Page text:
The MINI Clubman says “farewell” to Oxford by closing a historic chapter in its history.
On February 5th the last MINI Clubman rolled off the production line at the British company's plant in Oxfordnearly 55 years after the model debuted in 1969.
With the unique style and characteristic back dividing doors of The MINI Clubman remains instantly recognizable around the world to this day, with its 'end of an era' at the British factory marking a closing chapter in MINI's history, which continues to present its new, fully electric model family.
From his presentation 55 years ago more than have been built 1.1 million copies of the MINI Clubmanwith half of them manufactured in Oxford and exported to more than 50 countries.
The classic Mini Clubman
The… figure of the Clubman is dated since the early 1960swhen the owner of the Mini, the British Motor Corporation (BMC), presented two versions of the original model: the Austin Seven Countryman and Morris Mini Traveller. Featuring a longer frame and distinctive rear doors, both offered extra space and practicality. Along with the Riley Elf and Wolseley Hornet – which were the larger, more luxurious saloon versions of the Mini – these cars paved the way for the first Mini Clubman.
In 1967, British Motor Holdings (formerly BMC) began to overhaul the Mini model portfolio, hiring the famous designer Roy Haynes to craft features from all four models into a single car: the Mini Clubman.
At the end, three production vehicles were based on the Clubmanwith the former debuting in 1969 as saloon, followed by the Clubman Estate a year later. The third was the 1275 GT, which did not carry the Clubman name but shared its distinctive nose and was famous for its motorsport career.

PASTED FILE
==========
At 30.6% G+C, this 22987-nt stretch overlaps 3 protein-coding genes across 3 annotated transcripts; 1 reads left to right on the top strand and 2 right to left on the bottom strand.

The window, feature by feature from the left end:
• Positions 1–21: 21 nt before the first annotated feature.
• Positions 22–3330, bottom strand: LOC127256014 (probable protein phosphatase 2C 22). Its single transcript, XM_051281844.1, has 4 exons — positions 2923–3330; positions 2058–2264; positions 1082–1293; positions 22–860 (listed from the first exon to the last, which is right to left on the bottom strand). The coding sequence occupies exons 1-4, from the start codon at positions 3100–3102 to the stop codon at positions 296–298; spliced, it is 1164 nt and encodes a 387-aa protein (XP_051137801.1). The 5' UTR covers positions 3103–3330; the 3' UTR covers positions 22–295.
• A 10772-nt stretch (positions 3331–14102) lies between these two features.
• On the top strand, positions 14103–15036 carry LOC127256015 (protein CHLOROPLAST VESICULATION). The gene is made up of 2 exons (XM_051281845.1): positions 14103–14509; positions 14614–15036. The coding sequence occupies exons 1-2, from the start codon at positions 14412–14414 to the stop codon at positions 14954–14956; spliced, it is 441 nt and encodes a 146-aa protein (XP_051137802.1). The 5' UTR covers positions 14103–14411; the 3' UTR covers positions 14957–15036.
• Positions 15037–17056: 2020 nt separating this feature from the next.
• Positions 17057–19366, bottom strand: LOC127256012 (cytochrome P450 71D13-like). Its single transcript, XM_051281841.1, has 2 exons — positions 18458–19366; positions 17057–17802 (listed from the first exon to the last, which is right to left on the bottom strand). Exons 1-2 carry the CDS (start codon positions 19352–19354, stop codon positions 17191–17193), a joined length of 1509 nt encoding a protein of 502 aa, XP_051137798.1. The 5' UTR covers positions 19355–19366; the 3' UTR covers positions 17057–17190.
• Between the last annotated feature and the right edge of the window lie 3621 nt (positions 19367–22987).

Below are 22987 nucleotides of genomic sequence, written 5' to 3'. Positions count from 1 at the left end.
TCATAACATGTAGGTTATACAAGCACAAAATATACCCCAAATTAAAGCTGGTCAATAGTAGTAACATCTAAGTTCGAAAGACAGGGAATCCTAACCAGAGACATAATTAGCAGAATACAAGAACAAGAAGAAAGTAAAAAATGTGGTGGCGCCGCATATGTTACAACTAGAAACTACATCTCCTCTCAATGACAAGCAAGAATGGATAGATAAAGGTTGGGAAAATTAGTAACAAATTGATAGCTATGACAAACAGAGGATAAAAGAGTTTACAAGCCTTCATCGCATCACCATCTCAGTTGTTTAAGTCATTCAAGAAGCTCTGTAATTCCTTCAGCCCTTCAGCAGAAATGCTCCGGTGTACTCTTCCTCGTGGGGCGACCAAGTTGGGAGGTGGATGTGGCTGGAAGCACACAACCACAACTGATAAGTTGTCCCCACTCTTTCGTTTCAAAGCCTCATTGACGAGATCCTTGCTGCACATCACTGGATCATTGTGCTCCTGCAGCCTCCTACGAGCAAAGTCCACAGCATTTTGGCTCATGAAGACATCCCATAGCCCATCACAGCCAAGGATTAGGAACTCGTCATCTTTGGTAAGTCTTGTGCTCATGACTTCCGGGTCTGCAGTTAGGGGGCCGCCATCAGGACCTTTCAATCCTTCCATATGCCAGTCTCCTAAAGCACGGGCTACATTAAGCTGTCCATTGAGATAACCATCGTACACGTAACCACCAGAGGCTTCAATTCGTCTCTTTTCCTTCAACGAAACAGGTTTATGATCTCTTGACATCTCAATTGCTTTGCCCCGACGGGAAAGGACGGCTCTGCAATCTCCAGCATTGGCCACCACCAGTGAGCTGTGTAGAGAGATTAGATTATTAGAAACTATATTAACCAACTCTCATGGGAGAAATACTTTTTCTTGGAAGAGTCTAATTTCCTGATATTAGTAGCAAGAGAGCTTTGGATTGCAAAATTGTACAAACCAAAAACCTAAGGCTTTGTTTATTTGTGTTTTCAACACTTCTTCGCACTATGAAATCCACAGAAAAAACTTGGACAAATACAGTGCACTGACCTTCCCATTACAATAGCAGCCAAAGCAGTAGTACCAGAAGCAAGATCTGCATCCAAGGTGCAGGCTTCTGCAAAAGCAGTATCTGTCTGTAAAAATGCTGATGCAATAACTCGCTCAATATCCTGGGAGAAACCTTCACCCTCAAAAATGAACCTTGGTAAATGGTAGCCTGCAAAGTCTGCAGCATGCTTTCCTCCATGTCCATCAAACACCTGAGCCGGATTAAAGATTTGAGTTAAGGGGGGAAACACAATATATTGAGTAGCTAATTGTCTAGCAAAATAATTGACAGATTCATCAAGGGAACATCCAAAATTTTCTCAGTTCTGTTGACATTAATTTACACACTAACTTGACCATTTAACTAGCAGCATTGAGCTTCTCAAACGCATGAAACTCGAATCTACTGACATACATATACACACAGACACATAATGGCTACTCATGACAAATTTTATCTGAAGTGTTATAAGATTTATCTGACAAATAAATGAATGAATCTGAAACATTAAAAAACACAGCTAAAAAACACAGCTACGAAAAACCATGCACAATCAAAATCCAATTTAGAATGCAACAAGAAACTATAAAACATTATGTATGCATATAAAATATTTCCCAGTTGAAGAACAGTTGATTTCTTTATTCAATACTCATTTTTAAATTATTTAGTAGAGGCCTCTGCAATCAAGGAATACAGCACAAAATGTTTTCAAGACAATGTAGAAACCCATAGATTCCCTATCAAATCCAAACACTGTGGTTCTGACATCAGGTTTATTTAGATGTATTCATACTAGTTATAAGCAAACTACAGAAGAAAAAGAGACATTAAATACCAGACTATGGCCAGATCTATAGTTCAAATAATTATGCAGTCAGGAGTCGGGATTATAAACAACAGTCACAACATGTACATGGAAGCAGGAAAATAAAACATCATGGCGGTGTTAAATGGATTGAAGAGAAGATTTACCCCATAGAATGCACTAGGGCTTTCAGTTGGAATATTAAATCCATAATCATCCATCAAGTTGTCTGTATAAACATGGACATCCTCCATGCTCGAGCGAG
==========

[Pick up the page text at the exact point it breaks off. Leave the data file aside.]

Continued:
The 1970s brought new features, such as a stronger 45 hp engine. Continuing to make its presence felt in the market for over a decade, almost 600,000 Mini Clubmans were built – including 197,000 copies in the Estate edition – before production ended in 1982 with the 1000HL Estate.
The first modern MINI Clubman
After a gap of 25 years, the MINI Clubman was reborn in 2007. While offering a modern aesthetic, it retained signature styling cues from its predecessors – most notably the distinctive split rear doors. However, putting them back into a modern vehicle was proven big challenge for MINI engineers in Oxford. “We had to ensure that both doors would always open fully without obscuring the rear lights, which was a legal requirement” explains chief quality engineer Guy Elliott, who was part of the car's door system development team at the time.
As the first MINI to offer five seats, the Clubman introduced a unique system called Clubdoor, allowing easy access to the rear passengers, which was hinged at the rear and asymmetrically placed on one side of the car.
From Clubman to Clubvan
Inspired by the Morris Mini Van, MINI introduced in 2013 the world's first premium delivery van vehiclewhich was named MINI Clubvan. Retaining five doors but with only two seats, the model offered businesses a larger, easily accessible cargo area with a completely flat floor.
With a bulkhead to protect the driver and passenger, the Clubvan's cargo area could be loaded up to the roof, with maximum payload 500 kg. There were 6 object attachment hooks on the floor, which prevented goods from moving during transport, while many 12V sockets could be used to power electrical equipment.
MINI Clubman, the third generation
With the third generation in 2015, the Clubman was further developed by offering a capacious boot up to 1,250 liters, improved usability thanks to four doors full size and an 8-speed automatic transmission – a first for the MINI brand. Many other features made their debut in the Clubman, such as electric parking brake, the full electric seat adjustment and optional MINI Yours Interior Styles. Later, and specifically in 2016, it was presented Clubman ALL-4the brand's first all-wheel drive model.